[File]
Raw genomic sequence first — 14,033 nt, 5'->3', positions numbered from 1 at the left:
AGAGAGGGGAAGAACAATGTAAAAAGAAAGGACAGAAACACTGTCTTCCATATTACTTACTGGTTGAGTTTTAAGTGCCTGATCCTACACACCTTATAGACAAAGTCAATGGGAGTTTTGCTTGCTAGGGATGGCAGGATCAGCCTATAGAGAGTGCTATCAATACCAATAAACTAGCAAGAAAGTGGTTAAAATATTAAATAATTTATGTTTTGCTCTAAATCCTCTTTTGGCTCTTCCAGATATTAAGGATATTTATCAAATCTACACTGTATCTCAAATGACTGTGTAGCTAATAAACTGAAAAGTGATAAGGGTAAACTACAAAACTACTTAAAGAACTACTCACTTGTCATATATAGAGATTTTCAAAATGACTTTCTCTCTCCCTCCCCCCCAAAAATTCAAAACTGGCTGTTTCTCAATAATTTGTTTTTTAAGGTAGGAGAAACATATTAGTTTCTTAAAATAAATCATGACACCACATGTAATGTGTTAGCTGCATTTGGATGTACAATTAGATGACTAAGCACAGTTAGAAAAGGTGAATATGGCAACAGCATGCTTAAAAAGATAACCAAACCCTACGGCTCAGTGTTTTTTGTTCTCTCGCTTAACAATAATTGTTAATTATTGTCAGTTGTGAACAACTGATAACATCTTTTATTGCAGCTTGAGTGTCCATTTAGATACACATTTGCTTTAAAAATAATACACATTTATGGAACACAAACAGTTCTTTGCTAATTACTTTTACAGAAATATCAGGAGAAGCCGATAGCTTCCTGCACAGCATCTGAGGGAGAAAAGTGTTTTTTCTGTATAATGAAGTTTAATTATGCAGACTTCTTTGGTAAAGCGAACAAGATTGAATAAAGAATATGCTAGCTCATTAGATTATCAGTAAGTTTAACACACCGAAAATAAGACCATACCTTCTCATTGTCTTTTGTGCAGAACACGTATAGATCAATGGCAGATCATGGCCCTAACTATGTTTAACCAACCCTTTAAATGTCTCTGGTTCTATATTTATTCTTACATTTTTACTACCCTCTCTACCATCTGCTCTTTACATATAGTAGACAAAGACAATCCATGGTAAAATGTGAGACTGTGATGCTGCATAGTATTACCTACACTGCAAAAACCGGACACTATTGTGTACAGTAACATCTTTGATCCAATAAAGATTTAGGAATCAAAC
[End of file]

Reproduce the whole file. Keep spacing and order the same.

Raw genomic sequence first — 14,033 nt, 5'->3', positions numbered from 1 at the left:
AGAGAGGGGAAGAACAATGTAAAAAGAAAGGACAGAAACACTGTCTTCCATATTACTTACTGGTTGAGTTTTAAGTGCCTGATCCTACACACCTTATAGACAAAGTCAATGGGAGTTTTGCTTGCTAGGGATGGCAGGATCAGCCTATAGAGAGTGCTATCAATACCAATAAACTAGCAAGAAAGTGGTTAAAATATTAAATAATTTATGTTTTGCTCTAAATCCTCTTTTGGCTCTTCCAGATATTAAGGATATTTATCAAATCTACACTGTATCTCAAATGACTGTGTAGCTAATAAACTGAAAAGTGATAAGGGTAAACTACAAAACTACTTAAAGAACTACTCACTTGTCATATATAGAGATTTTCAAAATGACTTTCTCTCTCCCTCCCCCCCAAAAATTCAAAACTGGCTGTTTCTCAATAATTTGTTTTTTAAGGTAGGAGAAACATATTAGTTTCTTAAAATAAATCATGACACCACATGTAATGTGTTAGCTGCATTTGGATGTACAATTAGATGACTAAGCACAGTTAGAAAAGGTGAATATGGCAACAGCATGCTTAAAAAGATAACCAAACCCTACGGCTCAGTGTTTTTTGTTCTCTCGCTTAACAATAATTGTTAATTATTGTCAGTTGTGAACAACTGATAACATCTTTTATTGCAGCTTGAGTGTCCATTTAGATACACATTTGCTTTAAAAATAATACACATTTATGGAACACAAACAGTTCTTTGCTAATTACTTTTACAGAAATATCAGGAGAAGCCGATAGCTTCCTGCACAGCATCTGAGGGAGAAAAGTGTTTTTTCTGTATAATGAAGTTTAATTATGCAGACTTCTTTGGTAAAGCGAACAAGATTGAATAAAGAATATGCTAGCTCATTAGATTATCAGTAAGTTTAACACACCGAAAATAAGACCATACCTTCTCATTGTCTTTTGTGCAGAACACGTATAGATCAATGGCAGATCATGGCCCTAACTATGTTTAACCAACCCTTTAAATGTCTCTGGTTCTATATTTATTCTTACATTTTTACTACCCTCTCTACCATCTGCTCTTTACATATAGTAGACAAAGACAATCCATGGTAAAATGTGAGACTGTGATGCTGCATAGTATTACCTACACTGCAAAAACCGGACACTATTGTGTACAGTAACATCTTTGATCCAATAAAGATTTAGGAATCAAAC